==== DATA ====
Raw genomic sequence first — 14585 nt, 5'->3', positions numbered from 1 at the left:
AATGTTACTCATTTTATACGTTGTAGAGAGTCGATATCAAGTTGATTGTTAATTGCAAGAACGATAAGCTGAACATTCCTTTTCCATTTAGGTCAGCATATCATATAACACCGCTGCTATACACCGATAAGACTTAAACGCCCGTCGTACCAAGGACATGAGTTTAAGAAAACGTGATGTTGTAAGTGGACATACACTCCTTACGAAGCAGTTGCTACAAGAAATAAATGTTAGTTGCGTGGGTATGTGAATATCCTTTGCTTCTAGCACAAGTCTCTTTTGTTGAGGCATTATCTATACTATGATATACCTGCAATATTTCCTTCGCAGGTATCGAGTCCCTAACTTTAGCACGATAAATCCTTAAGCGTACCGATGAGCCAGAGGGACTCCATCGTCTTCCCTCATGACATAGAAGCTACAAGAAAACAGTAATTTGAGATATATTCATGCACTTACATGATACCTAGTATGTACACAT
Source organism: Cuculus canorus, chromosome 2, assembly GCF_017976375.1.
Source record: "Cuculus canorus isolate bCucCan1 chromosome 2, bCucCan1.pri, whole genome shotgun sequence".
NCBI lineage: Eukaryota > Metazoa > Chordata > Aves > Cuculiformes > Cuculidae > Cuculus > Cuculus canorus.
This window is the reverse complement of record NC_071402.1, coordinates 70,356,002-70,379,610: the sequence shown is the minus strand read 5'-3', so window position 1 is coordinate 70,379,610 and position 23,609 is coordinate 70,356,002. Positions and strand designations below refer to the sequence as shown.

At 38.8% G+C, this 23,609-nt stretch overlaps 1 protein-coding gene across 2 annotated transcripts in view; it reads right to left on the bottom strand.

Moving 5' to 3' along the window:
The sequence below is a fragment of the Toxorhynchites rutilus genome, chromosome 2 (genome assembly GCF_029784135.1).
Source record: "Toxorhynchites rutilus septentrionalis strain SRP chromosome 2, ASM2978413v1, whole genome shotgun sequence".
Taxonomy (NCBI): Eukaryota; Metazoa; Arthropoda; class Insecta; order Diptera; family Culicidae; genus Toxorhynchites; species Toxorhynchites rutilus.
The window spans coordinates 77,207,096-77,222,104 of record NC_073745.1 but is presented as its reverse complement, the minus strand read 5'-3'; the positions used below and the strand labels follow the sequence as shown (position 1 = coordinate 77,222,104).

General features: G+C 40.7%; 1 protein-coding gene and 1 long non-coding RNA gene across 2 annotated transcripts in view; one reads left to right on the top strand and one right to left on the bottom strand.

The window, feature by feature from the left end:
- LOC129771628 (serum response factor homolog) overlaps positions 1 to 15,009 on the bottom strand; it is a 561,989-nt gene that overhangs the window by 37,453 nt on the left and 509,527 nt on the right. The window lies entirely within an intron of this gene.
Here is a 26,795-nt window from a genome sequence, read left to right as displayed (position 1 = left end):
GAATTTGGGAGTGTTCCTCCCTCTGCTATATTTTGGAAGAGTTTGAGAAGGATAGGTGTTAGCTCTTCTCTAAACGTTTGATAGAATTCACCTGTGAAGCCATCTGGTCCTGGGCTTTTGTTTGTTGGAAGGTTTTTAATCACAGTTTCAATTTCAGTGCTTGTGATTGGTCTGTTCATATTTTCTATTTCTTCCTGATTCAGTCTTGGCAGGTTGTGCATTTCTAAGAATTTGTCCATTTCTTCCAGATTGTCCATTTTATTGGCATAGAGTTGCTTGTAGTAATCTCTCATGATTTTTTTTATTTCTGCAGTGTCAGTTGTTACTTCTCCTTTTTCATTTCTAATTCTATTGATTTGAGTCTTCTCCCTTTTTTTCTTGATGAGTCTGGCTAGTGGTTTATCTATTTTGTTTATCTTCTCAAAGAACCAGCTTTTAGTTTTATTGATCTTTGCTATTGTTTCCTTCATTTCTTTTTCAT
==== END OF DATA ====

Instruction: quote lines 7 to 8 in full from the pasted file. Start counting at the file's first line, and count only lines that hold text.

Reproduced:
At 38.8% G+C, this 23,609-nt stretch overlaps 1 protein-coding gene across 2 annotated transcripts in view; it reads right to left on the bottom strand.

Moving 5' to 3' along the window: